With amazing views of the sea, Merlin Golf Club is not far from Mawgan Porth and its award-winning beach, meaning you can enjoy your golf in some of the best surrounds Cornwall has to offer.

The course at Merlin is designed to suit golfers of all abilities, as there are no long carries for high handicappers to consider but still enough of a challenge posed to keep the lower handicappers among us engaged.

As greens go, they don’t come too much better than Merlin’s either. These greens, in particular, are arguably some of the truest you’ll ever come across as a golfer. This, combined with the stunning north Cornwall scenery, makes Merlin Golf Club a golfer’s magical paradise in every sense.

Website: http://www.merlingolfcourse.co.uk/

 

6. Carlyon Bay

The 72-par, 18-hole championship golf course at Carlyon Bay is one of the finest the region has to offer.

Situated on the south coast clifftops, the views across the bay are spectacular, while the course itself provides a challenge for any golfer.

Many have described the course at Carlyon Bay as ‘one of two halves’. The first ten holes are played right alongside the clifftop before winding into the parkland for the back-stretch.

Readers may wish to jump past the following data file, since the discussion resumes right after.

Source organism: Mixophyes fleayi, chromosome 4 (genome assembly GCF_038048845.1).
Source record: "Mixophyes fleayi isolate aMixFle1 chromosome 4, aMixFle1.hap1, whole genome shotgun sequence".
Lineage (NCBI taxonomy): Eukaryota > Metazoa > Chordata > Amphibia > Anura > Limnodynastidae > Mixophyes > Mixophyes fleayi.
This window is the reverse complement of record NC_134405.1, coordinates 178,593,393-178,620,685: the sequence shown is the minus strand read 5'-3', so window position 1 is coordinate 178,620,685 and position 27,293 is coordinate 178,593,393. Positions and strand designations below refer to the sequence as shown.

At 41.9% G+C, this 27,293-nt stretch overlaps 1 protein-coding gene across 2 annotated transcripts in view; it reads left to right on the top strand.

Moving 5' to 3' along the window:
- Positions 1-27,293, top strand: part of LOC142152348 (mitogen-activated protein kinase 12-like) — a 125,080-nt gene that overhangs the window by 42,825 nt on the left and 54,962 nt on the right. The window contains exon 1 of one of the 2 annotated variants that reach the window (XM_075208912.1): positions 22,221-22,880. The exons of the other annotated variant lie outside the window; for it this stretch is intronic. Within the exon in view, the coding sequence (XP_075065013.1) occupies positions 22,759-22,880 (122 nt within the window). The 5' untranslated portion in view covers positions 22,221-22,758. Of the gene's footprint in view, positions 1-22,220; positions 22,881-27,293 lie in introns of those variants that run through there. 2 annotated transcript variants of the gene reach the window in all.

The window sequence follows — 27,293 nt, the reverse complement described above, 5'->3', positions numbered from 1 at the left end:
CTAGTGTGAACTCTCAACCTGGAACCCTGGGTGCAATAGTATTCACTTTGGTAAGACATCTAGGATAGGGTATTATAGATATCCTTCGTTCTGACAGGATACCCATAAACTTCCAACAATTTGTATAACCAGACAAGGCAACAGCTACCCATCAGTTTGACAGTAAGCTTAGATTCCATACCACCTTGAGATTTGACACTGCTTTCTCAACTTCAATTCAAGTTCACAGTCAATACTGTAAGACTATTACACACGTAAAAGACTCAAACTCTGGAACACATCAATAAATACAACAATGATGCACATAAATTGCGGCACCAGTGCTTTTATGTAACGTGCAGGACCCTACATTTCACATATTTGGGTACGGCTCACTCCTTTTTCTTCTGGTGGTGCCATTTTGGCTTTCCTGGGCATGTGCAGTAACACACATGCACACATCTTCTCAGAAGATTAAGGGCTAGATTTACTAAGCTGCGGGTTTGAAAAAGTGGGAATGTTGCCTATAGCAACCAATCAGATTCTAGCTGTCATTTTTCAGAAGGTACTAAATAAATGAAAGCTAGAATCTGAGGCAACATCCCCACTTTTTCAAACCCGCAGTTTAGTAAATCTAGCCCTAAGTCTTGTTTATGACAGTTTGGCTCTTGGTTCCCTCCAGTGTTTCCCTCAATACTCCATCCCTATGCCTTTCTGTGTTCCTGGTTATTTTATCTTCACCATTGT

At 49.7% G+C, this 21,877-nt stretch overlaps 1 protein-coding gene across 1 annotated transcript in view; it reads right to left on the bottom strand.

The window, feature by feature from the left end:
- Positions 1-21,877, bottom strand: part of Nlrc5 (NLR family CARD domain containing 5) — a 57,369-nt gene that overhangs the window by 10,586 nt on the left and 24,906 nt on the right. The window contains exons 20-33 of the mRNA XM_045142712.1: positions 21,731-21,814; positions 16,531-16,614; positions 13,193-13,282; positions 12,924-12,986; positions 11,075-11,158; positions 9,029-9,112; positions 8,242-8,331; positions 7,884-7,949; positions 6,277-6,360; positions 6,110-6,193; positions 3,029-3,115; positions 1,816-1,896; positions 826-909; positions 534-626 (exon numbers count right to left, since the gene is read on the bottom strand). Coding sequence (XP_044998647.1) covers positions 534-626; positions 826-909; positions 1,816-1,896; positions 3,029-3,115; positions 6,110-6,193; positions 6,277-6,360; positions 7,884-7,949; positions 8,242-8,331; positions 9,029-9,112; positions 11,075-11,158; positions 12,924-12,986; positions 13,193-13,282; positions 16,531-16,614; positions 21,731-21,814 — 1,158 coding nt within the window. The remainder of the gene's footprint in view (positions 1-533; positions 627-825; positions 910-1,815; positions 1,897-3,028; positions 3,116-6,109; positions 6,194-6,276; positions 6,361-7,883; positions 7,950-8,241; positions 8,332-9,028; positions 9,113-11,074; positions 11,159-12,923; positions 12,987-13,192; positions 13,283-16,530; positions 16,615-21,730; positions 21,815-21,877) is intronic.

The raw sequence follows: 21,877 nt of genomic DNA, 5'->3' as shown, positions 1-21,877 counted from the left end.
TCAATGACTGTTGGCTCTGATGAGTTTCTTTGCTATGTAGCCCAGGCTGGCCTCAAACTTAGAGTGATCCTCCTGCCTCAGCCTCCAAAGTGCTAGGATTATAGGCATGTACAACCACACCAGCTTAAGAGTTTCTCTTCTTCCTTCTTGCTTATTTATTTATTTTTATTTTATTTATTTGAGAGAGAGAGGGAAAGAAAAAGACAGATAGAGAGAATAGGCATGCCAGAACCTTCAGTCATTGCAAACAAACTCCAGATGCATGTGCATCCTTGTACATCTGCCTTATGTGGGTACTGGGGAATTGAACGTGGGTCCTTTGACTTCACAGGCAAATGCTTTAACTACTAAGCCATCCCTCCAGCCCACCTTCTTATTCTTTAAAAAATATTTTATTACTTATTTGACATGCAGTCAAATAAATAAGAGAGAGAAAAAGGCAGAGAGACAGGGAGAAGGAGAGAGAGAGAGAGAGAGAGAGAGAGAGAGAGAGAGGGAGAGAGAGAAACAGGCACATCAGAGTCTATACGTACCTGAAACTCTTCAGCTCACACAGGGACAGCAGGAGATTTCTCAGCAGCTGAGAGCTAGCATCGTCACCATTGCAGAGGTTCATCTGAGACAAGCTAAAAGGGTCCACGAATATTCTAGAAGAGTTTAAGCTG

However, aesthetically, there’s certainly nothing half-measured about Carlyon Bay, because as we mentioned before, most of the course yields sublime views across St Austell Bay.

Carlyon Bay also has a six-acre practice ground with two excellent putting greens and a nine-hole approach course on site, making it one of the best golf courses in Cornwall, and indeed the UK in general, for both playing and practising.

Website: http://www.carlyonbay.com/

 

7. West Cornwall Golf Club

Overlooking St Ives Bay and the Hayle Estuary is West Cornwall Golf Club (WCGC). Founded in 1889, it’s the oldest existing golf course in Cornwall.

Though the WCGC course itself may not be a championship layout, it’s still fully capable of nurturing championship talent. The legendary Jim Barnes (AKA ‘Long Jim’), one of the few golfers to win an Open Championship in both the UK and US, cut his golfing teeth at WCGC. Born in Cornwall himself, Barnes went on to win four majors during his golfing career – so it’s fair to say WCGC is a good place to start!

More recently, golfers such as Philip Rowe and Harry Hall have all practised their craft out on the WCGC greens.

With a quiet railway line running adjacent and Hayle Beach visible from across the estuary, WCGC promises the perfect golfing experience all year round.